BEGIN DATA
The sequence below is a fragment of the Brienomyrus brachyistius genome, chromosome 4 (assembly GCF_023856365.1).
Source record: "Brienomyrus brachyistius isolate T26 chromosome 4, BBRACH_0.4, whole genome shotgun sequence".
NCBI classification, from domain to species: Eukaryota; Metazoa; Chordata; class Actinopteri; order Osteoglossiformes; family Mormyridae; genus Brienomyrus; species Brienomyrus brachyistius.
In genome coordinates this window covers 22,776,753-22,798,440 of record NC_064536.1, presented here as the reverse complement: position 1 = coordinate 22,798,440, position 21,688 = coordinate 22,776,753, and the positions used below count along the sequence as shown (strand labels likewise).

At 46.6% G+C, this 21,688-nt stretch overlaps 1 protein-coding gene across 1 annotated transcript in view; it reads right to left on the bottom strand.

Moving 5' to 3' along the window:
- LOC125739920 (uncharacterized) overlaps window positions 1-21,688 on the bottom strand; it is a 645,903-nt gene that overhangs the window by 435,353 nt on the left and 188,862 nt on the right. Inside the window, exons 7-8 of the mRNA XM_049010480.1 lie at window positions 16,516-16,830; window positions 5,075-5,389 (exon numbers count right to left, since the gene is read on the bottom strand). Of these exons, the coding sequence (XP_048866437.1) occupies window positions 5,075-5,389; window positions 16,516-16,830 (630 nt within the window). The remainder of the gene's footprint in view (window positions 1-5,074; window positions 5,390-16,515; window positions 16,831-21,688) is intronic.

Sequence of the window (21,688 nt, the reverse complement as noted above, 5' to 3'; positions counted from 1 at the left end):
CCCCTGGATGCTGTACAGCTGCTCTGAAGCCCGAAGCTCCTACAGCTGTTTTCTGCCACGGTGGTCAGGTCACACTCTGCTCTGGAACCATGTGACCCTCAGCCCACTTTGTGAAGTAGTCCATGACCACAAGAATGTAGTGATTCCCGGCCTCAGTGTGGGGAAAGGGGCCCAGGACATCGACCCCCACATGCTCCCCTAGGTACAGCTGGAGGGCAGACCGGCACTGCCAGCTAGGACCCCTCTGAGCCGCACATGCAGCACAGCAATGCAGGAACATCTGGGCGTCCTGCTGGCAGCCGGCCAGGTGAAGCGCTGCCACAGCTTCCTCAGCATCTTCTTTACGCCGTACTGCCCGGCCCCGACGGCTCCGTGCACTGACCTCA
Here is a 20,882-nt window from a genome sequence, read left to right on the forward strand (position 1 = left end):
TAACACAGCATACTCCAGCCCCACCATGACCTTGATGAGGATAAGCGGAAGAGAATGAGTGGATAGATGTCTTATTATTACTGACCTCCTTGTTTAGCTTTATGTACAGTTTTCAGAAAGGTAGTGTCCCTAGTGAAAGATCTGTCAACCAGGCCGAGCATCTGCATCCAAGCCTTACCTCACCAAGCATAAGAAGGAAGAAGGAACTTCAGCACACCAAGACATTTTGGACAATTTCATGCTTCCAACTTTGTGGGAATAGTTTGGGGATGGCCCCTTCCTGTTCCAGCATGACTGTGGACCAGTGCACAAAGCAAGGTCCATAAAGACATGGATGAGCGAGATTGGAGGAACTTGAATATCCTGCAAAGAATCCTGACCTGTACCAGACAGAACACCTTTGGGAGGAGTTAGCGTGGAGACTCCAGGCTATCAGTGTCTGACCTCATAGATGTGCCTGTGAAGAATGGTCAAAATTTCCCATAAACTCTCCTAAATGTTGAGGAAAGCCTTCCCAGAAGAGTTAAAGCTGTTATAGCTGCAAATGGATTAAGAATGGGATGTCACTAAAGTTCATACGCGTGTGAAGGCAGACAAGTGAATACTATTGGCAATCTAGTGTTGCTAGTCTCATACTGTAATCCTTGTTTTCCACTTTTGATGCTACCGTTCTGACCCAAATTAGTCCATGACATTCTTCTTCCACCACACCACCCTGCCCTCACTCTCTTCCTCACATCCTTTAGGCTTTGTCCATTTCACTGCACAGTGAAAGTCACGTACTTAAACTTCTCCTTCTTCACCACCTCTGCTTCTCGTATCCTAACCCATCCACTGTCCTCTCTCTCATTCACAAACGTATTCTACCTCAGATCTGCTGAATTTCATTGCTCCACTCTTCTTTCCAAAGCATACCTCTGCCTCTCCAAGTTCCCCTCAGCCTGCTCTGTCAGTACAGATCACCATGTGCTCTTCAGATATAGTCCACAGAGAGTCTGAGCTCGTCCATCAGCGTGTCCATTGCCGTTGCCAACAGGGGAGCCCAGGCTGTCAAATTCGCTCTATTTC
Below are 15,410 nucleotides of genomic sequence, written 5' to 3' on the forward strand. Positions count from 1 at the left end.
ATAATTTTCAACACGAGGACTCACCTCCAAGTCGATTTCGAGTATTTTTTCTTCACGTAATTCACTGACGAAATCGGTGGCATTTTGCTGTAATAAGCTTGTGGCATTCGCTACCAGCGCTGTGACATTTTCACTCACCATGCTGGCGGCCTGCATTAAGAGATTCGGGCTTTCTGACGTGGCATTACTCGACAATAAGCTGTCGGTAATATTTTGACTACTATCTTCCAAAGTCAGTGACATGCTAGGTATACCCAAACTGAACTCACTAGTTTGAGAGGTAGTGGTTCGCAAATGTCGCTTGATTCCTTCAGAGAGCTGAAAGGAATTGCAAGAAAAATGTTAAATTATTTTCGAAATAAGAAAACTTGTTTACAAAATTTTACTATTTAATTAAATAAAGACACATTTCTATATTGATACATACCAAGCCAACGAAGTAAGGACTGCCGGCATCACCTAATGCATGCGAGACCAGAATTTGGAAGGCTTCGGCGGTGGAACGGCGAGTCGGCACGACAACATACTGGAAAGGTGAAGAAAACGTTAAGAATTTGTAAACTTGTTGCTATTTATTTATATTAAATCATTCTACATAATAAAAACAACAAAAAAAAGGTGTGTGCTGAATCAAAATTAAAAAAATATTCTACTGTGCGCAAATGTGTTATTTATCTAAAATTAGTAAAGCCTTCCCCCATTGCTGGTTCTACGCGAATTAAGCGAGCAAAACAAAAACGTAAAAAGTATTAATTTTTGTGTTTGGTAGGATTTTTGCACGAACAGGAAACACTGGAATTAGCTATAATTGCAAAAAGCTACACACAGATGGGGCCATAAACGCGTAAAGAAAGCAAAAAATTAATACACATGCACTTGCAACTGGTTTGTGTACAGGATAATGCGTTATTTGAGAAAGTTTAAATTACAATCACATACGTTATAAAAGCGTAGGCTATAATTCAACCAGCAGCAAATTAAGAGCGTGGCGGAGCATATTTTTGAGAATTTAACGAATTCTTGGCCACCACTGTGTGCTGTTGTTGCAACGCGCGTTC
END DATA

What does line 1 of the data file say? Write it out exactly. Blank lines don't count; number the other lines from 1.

The sequence below is a fragment of the Brienomyrus brachyistius genome, chromosome 4 (assembly GCF_023856365.1).